Five people have been arrested in New Mexico after police raided a remote desert encampment and found 11 children living among potential Muslim extremists in “filthy” conditions.
The three women – mothers of the 11 children aged between one and 15 – and two men were all charged with child abuse.
One of the men, Siraj Wahhaj, 39, was wanted in his home state of Georgia for questioning over the disappearance of his three-year-old son, Abdul. Both father and son were last seen in December, when Wahhaj told his wife, Hakima Ramzi, that he was taking the boy to the park.
The boy’s mother told police her child suffered from seizures along with development and cognitive delays.
Documents made public in a court filing on Monday said Wahhaj told the boy’s mother, before fleeing Georgia, that he wanted to perform an exorcism on the child because he believed he was possessed by the devil. Abdul was unable to walk owing to his disability.
Wahhaj’s relatives, including his father, an imam at a mosque in Brooklyn, New York, launched a social media campaign to try and find the missing boy.
The toddler was not found in Friday’s raid, however, which was months in the making.
Police finally went in after the sheriff in Taos, New Mexico, was forwarded a note from someone on the property, given to Georgia police, which read: “we are starving and need food and water.”
Jerry Hogrefe, sheriff of Taos County, said: “I absolutely knew that we couldn’t wait on another agency to step up, and we had to go check this out as soon as possible.”
The sheriff described planning “a tactical approach for our own safety because we had learned the occupants were most likely heavily armed and considered extremist of the Muslim belief.”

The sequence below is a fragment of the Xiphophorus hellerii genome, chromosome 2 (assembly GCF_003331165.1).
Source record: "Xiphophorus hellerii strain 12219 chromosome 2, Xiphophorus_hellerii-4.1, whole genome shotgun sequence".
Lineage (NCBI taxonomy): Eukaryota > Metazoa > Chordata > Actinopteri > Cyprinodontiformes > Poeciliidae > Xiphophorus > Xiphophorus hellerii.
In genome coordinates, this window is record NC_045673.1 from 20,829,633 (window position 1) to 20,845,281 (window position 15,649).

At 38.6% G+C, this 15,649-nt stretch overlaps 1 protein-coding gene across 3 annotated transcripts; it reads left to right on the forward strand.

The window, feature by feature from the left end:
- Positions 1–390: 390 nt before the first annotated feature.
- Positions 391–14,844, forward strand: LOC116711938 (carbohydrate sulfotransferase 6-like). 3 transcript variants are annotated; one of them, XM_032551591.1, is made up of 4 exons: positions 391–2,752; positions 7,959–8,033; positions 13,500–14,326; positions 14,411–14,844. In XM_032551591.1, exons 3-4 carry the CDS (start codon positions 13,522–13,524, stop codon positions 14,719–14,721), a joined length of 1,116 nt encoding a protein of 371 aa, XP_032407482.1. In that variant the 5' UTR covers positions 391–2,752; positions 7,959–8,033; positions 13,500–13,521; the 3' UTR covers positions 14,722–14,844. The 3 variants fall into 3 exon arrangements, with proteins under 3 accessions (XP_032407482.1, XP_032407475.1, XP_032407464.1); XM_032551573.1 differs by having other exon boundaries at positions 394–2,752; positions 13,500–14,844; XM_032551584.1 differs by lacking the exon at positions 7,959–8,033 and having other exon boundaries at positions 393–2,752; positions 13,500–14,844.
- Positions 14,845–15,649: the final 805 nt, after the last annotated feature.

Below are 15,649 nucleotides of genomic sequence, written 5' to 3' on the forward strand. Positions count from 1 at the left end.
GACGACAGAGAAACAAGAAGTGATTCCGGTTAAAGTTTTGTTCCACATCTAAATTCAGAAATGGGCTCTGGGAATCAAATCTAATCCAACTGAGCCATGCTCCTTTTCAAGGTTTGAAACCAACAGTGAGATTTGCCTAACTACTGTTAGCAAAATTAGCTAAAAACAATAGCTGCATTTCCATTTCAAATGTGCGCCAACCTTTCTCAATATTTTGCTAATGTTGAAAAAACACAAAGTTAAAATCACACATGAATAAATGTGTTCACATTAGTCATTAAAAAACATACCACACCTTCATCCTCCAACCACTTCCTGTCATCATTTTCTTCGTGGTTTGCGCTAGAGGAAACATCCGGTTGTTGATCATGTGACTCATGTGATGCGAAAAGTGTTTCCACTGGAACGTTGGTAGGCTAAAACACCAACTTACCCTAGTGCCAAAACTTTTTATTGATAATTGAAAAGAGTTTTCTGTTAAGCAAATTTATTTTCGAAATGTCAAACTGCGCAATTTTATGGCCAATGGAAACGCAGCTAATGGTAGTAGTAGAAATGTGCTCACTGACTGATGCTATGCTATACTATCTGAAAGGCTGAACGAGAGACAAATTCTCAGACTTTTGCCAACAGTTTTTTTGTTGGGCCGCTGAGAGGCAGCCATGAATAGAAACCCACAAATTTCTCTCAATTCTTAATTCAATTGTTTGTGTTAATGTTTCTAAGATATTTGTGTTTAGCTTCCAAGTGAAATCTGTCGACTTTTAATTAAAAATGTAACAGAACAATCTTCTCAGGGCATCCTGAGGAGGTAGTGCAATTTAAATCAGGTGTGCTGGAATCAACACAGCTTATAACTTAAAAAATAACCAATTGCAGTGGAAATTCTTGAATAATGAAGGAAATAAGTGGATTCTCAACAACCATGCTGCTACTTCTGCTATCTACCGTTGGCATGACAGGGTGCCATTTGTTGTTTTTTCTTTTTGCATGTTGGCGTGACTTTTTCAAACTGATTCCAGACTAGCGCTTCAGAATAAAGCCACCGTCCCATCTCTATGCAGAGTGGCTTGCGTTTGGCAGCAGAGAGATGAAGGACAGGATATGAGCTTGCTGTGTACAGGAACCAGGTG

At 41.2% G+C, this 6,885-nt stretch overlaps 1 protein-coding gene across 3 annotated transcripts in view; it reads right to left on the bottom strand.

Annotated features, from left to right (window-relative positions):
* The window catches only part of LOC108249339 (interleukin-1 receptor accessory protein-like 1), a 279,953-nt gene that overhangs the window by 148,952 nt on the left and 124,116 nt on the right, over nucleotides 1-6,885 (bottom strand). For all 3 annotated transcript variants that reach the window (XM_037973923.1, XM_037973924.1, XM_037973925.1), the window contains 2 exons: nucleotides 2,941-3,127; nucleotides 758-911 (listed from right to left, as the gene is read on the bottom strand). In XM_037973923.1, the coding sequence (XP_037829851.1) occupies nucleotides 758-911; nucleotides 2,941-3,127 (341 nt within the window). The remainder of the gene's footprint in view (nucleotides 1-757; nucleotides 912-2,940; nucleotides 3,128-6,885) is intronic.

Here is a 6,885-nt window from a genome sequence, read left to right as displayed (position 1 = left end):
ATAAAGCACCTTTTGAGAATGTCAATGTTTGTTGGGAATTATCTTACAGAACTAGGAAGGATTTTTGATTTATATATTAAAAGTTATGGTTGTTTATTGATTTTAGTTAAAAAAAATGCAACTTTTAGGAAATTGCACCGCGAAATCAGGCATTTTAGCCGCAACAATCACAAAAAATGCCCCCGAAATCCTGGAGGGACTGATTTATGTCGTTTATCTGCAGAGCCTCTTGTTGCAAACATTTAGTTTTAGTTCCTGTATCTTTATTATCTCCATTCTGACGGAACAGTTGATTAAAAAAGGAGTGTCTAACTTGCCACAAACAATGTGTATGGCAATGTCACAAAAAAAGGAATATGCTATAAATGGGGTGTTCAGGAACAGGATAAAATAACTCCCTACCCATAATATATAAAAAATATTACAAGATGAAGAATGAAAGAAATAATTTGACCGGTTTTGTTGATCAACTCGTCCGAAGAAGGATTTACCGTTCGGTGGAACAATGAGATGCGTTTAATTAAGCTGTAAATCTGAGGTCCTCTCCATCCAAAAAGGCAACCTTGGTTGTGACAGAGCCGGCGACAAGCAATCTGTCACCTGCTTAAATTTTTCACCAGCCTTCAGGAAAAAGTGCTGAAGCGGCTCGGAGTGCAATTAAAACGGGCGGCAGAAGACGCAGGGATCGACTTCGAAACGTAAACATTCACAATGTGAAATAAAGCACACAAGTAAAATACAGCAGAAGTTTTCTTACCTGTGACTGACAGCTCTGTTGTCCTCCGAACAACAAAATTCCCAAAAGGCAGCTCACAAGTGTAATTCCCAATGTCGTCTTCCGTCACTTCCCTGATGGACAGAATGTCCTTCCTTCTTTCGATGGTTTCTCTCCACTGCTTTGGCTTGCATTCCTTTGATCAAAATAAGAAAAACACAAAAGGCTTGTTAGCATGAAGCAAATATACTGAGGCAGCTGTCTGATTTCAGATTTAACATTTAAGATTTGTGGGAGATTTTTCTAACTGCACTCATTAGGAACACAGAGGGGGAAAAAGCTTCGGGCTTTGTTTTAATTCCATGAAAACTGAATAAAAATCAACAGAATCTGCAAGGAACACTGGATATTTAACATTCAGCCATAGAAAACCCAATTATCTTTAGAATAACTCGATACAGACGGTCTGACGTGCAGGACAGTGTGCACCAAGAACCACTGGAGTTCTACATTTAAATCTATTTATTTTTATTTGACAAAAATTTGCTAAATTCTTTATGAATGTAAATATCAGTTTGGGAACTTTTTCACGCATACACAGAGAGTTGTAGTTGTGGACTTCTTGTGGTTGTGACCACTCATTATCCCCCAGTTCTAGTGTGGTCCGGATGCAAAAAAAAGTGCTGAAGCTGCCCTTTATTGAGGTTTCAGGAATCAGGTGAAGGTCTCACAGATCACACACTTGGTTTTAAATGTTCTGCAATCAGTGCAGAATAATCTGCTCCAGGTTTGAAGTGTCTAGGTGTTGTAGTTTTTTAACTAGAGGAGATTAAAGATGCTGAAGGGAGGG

Relatives’ social media accounts show the Wahhaj family to be devout, but with no evidence of extremist beliefs.
Mr Hogrefe and his men were met by Wahhaj and his colleague, Lucas Morten, who were armed with an AR-15 rifle, five loaded 30-round magazines and four loaded pistols, including one in Wahhaj’s pocket.
The men at first refused to follow verbal direction, police said, during Friday’s day-long operation.
The women – Jany Leveille, 35, Wahhaj’s second wife; Hujrah Wahhaj, 38; and Subhannah Wahhaj, a 35-year-old author of Muslim self-help books – gave themselves up.
Subhannah Wahhaj is married to Morten, a relative told The Telegraph.
When officials finally entered the makeshift compound, in remote northern New Mexico, they found what one officer called “the saddest living conditions and poverty I have seen”.
Mr Hogrefe told ABC News the children were hungry, thirsty and filthy.
“I’ve been a cop for 30 years. I’ve never seen anything like this. Unbelievable,” he said.
Police described the compound as a small underground trailer covered by plastic, with no running water or electricity
“They were skinny, their ribs showed, they were in very poor hygiene and very scared,” he said.
All five adults were held in detention in Taos, charged on Sunday with child abuse. The children were taken away for medical tests.
Mr Hogrefe said authorities have reason to believe the boy was at the compound several weeks ago, and they were continuing their search for him.
Morten was additionally charged with harbouring a fugitive and Wahhaj was booked without bond on his Georgia warrant for child abduction.
Sherry Jarrell, an occupational therapist who lives on a 70-acre property not far from where the arrests were made on Friday said the area is beautiful, but residents don’t always know who their neighbours are.
“It’s a great place,” she told Taos News. “But strange people live out on the mesa. People that are trying to get away from things.”
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